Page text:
DIY Alcohol Stove Using A Tuna Can 

If you have ever found yourself in the middle of the woods with a fancy package of freeze-dried food only to realize that you forgot your stove, this might be just the article for you. Nothing is quite as bad as a cold meal after a long day hiking, especially if you were expecting a nice steamy bag of spaghetti and meatballs. Worse is when you remembered to bring the stove, but you ran out of fuel, or it simply broke on you. 

Regardless, if you do find yourself in this unfortunate situation, you might be able to save your night with just a few odds and ends from the bottom of your pack. Keep in mind, you will be playing around with fire and pointy objects, so make sure you are being careful when you make your tuna can stove. 

How to make a tuna can stove 

A tuna can stove is very simple and can be made anywhere from a variety of objects and tools. Which makes it ideal for any hiker caught in a bind and missing a way to heat up their dinner.

Things you will need 

Tuna can 

Any stubby can will work, but since tuna is a hiking staple, it makes the most sense to assume you will have a tuna can somewhere in your bag. If not, some substitutions are a can of beer or soda, a can of beans, or a soup can. Just keep in mind that if you do use one of the taller cans, you will want to cut it in half for it to work correctly. Full-sized can will not pump out the kind of heat we are looking for to heat up your dinner. 

Knife or hole punch

While a hole puncher is the preferred way of making your tuna can stove, the odds that you forgot your camping stove but remembered your handy hole puncher are pretty slim. So let’s assume you have a pocket knife. Everyone hikes with a pocket knife, and done correctly, it will work just as well as a hole puncher. Again, be careful when making your stove. The last thing you want to do is slip when trying to punch a hole in your tuna can and slice your thumb open in the middle of nowhere.  

Can opener 

You are going to need to get the can opened in the first place. Hopefully, if you brought the can of tuna, you remembered the opener. If not, you can open the can with your pocket knife, but this is not advised and should only be done if absolutely needed. 

How to make a tuna can stove 

  1. Use your can opener to open your can of tuna and fully take off the top of the can (you will not need it). You can either eat the tuna now to fuel up before your stove-making adventure or save it for whatever delicious meal you plan to make on your new stove. 
  2. Punch holes all around the top of your can, about every ⅛ of an inch until you have a nice circle of holes rimming your can. If doing this with your knife, press the knife in and once you puncture the can, turn 180 degrees until you make a small hole.  
  3. Fill your can with whatever fuel you are using (more on that later), light it, and you are all done. Place whatever you want to be cooked over it and enjoy. 

Again, you are going to want to be careful when making your holes and lighting your fuel. The idea here is to make dinner, not go to the hospital. 

What kind of fuel should you use in a tuna can stove


If you have lighter fluid, then you are already in pretty good shape. Unfortunately, you probably will not have lighter fluid, but fear not because there are other options. For example, if you have a bottle of rubbing alcohol in your medkit or a high-proof bottle of vodka, you can still make this work. Any alcoholic product with proof of 100 or higher should be fine.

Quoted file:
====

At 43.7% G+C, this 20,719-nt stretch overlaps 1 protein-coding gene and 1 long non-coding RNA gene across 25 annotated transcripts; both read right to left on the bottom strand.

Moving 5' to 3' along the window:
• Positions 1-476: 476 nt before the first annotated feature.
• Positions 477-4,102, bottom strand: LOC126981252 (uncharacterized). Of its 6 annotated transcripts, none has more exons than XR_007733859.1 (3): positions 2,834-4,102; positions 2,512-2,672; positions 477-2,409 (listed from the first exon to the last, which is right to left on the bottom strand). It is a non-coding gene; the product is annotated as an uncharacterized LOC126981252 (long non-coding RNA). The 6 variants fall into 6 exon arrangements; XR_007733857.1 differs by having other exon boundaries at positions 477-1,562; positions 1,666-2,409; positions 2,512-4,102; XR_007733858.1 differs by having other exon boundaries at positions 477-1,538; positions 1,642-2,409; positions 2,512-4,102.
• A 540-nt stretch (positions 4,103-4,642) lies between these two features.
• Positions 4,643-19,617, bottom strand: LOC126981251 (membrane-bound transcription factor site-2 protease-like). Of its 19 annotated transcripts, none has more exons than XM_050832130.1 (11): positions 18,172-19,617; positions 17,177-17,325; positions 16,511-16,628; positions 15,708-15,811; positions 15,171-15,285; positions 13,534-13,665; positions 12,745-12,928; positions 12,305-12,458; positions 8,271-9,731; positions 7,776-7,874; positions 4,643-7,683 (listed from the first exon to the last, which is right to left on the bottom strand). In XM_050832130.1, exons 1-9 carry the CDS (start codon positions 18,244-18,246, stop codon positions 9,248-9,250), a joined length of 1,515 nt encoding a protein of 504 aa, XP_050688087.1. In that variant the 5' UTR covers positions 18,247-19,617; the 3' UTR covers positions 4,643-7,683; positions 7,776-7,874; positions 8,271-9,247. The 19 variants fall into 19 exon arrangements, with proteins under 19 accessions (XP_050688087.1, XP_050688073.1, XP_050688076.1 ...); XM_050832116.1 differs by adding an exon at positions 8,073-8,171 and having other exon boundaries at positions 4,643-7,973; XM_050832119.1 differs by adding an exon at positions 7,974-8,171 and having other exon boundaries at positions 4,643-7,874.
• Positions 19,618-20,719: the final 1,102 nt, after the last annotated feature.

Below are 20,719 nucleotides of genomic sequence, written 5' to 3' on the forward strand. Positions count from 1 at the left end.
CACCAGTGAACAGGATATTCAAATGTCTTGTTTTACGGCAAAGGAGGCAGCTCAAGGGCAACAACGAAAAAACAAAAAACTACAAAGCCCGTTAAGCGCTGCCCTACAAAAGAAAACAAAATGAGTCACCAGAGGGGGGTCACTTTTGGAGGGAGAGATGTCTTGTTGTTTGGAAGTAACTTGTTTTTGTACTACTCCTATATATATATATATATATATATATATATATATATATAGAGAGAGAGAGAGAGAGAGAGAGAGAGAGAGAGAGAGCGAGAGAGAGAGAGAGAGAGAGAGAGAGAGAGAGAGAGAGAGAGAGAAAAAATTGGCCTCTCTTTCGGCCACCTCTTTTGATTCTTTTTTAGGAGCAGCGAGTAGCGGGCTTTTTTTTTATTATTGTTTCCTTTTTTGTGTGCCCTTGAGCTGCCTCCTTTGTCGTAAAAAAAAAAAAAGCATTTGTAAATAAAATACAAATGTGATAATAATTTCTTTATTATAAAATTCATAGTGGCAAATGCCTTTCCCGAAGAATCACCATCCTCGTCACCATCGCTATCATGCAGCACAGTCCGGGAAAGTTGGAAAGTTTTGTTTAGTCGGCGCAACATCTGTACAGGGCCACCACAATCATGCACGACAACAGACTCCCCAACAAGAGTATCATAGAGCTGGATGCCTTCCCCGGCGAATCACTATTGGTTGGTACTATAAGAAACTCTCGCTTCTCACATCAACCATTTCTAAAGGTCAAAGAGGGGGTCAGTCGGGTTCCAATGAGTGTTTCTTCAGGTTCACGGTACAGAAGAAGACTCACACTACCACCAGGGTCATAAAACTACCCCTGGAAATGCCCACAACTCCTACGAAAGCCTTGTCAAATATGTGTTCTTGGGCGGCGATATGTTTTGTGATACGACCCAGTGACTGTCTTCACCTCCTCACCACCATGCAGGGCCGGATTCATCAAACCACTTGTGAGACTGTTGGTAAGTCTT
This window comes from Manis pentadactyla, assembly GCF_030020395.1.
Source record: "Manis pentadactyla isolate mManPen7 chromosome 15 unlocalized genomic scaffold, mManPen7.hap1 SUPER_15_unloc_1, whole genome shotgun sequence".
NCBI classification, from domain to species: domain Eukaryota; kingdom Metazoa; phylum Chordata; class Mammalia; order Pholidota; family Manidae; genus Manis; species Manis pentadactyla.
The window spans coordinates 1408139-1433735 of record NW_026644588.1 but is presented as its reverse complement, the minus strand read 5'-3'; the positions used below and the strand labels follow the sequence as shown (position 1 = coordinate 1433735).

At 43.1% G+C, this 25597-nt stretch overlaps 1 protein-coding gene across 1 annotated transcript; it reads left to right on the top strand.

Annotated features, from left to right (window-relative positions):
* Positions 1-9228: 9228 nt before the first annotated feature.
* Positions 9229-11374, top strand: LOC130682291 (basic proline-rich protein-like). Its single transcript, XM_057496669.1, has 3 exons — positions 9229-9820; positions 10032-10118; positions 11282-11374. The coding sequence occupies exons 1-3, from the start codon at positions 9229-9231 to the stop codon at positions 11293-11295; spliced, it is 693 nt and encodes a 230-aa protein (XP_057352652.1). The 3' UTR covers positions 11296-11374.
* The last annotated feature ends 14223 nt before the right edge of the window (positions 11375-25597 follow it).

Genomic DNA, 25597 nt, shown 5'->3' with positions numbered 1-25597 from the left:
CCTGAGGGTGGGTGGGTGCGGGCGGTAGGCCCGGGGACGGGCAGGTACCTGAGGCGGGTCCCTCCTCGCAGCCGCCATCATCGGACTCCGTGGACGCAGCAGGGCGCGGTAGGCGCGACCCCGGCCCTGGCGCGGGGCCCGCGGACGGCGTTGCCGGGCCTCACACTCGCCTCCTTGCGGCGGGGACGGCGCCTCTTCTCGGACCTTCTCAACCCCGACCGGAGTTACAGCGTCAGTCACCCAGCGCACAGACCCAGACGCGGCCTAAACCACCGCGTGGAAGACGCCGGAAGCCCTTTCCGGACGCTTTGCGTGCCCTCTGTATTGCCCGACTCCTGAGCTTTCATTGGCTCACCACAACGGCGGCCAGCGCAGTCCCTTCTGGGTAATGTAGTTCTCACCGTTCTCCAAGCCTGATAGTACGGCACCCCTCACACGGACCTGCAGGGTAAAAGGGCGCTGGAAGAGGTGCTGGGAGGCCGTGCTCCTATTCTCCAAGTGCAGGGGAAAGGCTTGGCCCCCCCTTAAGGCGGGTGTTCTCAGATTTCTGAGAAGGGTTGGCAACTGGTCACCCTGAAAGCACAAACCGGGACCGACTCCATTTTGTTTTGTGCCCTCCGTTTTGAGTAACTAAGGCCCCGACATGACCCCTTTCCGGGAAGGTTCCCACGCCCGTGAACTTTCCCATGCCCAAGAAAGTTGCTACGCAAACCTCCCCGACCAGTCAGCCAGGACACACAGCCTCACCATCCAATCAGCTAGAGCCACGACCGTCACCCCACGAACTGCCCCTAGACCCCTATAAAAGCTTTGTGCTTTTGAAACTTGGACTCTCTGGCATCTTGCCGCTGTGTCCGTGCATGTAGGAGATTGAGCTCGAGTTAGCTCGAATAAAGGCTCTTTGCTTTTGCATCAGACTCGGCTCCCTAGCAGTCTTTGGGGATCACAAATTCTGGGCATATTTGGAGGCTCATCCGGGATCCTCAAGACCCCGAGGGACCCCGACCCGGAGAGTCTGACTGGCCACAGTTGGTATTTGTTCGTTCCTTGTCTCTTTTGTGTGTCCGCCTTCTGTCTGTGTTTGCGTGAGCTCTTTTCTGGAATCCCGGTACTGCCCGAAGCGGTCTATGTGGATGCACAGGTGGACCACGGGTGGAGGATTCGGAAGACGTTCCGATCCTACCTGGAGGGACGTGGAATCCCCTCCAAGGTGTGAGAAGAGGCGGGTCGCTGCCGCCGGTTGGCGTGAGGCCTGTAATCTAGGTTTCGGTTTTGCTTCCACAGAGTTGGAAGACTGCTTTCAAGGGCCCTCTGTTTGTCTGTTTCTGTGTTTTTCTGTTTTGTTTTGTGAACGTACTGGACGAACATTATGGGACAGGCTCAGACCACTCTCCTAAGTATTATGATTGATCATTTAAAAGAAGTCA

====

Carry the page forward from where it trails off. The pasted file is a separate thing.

Pour your alcohol into your newly made tuna can stove, making sure not to overfill it. Light with a long match or a flaming piece of paper. It will light up quickly, so do not get too close. Alcohol burns blue, which can be hard to see, so be aware when trying to extinguish your stove after cooking. 

Cardboard and wax

Break out that Pop-Tarts box and the local beeswax lip balm you got from the farmer’s market for this method. 

You are going to want to coil your cardboard and pack it as tightly as you can into your tuna can. Then melt your wax over it, but do not soak it in wax. There should be exposed parts of cardboard. Keep in mind that any wax will work, but beeswax is going to keep your fire going the longest. 

Oily rag

This is the perfect solution if you have been on the trail for a little bit and have some leftover cooking oil. Coil up a piece of cotton (a bandana works great) in your tuna can and cover it with oil. Light with a long match or flaming piece of paper, and you are good to go.  

Using the tuna can stove in the wilderness

When it comes to backpacking, you always want to remember the 5 Ps.  

The 5 Ps stand for those unfamiliar: Proper Preparation Prevents Poor Performance. 

With this in mind, I try never to be in a situation where I do not have a working stove. This is why I keep a premade tuna can stove in my pack just in case. It is always worth having a backup for as much of your gear as you can.

So next time you are packing for a weekend in the woods, make a proper tuna can stove before you leave and store it in your pack. This way, you do not have to worry about cutting yourself in the middle of nowhere. It is light, and it will not take up much space. Just remember to bring a little bottle of rubbing alcohol or lighter fluid as well. 


If you are in a pinch and have a spare can of tuna kicking around in the bottom of your pack, then you can make a tuna can stove. It is not the preferred method of preparing food, but if you are out of options. It will work. 

Emily Winters

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